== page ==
Syria’s opposition leader said the international community must not be a bystander to the tragedy of the Syrian people as US and other officials, ministers and military brass gathered for the Munich Security Conference.
US Vice President Joe Biden was due to attend the Munich talks yesterday.
The freshly re-inaugurated Biden, who on Friday met German Chancellor Angela Merkel in Berlin, was to in Munich turn his attention to Syria, amid fears the conflict may spill over the country’s borders.
He was scheduled to meet Russian Foreign Minister Sergei Lavrov and Syrian opposition leader Moaz al-Khatib, and also see UN-Arab League envoy to Syria Lakhdar Brahimi, the White House said.
Outgoing US Secretary of State Hillary Rodham Clinton said Iran was stepping up its support for the Syrian regime and that Russia was still arming it, heightening concerns after Damascus threatened to retaliate over a reported Israeli air raid.
“What we would like to see from other countries, including Russia, is an acknowledgment that [Syrian President] Bashar al-Assad must go and that there needs to be a transition within Syria to a new government,” White House national security adviser Ben Rhodes said.
Khatib on Friday said the international community must not be a “bystander” to the “tragedy” of the Syrian people and reiterated his willingness to talk to the regime.
He joined Brahimi for late-night panel talks at the Munich Security Conference on Friday.
“As a gesture of good will ... we are ready to sit at the negotiating table with the regime, but we don’t want their hands to be full of blood,” Khatib said, calling for the release of detainees.
In a surprise move on Wednesday, Khatib announced he was ready for dialogue with officials of al-Assad’s regime, subject to conditions, including that “160,000 detainees” are released.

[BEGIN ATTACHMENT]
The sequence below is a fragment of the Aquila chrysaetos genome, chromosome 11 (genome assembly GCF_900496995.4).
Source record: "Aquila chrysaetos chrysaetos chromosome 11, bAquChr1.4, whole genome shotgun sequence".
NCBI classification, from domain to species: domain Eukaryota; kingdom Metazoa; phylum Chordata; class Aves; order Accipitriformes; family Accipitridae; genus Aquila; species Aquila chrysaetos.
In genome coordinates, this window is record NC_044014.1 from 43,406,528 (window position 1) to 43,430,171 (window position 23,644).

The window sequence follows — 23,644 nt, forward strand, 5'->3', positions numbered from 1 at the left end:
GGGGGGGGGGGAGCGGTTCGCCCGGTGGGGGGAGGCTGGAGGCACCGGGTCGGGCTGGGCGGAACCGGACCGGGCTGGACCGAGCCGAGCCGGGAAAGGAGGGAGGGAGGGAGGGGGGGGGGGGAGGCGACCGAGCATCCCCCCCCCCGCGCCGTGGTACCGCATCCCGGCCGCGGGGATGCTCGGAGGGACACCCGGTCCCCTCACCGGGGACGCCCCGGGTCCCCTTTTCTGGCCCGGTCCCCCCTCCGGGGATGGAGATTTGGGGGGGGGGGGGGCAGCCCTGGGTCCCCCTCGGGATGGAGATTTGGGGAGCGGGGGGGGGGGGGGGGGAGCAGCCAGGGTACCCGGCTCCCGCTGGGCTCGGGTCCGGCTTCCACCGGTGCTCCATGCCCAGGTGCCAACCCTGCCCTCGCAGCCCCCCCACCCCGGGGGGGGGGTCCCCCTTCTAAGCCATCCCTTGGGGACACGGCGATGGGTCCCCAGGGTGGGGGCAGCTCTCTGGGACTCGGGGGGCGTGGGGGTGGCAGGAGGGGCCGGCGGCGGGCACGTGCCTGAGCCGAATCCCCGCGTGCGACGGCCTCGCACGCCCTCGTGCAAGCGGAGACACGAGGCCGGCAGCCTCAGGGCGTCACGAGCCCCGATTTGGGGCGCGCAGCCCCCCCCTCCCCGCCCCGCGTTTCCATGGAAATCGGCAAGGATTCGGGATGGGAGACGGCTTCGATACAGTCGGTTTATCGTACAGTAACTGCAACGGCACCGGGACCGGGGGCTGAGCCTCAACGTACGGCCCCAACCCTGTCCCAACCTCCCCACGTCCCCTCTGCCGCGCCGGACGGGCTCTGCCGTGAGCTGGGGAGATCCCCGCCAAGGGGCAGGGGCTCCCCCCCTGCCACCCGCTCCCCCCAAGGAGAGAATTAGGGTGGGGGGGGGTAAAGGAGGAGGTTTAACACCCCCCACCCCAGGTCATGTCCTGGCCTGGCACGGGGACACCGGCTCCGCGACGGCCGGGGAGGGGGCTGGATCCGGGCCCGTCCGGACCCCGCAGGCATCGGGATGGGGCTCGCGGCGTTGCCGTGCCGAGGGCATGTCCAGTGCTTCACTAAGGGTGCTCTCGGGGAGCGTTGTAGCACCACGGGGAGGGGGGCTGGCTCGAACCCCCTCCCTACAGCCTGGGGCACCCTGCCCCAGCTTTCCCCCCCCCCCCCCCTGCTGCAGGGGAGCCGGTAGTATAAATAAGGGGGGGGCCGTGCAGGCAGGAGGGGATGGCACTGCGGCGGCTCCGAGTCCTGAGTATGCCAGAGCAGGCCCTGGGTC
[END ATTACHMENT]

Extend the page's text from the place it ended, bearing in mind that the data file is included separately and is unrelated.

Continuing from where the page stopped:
Howver, the opposition Syrian National Coalition said on Thursday that any talks on the country’s political future must be about the departure of the regime of al-Assad.
Asked what Khatib would ask of the US and other governments, he said, speaking through an interpreter, “everything you would provide us with to end the injustice is acceptable.”
“The Syrian people are living a tragedy right now,” he added.
He called for “some kind of electronic interference” to prevent the aircraft of the regime shelling the Syrian people.
“If that doesn’t work, I would demand to destroy the planes and weapons of the Syrian regime because it is just not acceptable for the international community to be a bystander just watching what’s happening to the Syrian people,” he said.
“We hate war, we do not advocate war ... I am warning if this crisis persists, it would have grave ramifications on the whole region,” he added.
Brahimi for his part called for a “clear decision” from the UN Security Council to set the agenda for a peaceful solution.
Also on the Munich agenda was Iran. Biden, as he began a three-nation European tour on Friday, cautioned Tehran that the opportunity for talks with the West over its contested nuclear program was not open-ended.
Iranian Foreign Minister Ali Akbar Salehi was expected to attend the Munich talks, as well as EU High Representative for Foreign Affairs and Security Policy Catherine Ashton, who represents the so-called P5+1 group of the US, China, Russia, Britain, France and Germany in talks on Iran’s nuclear ambitions.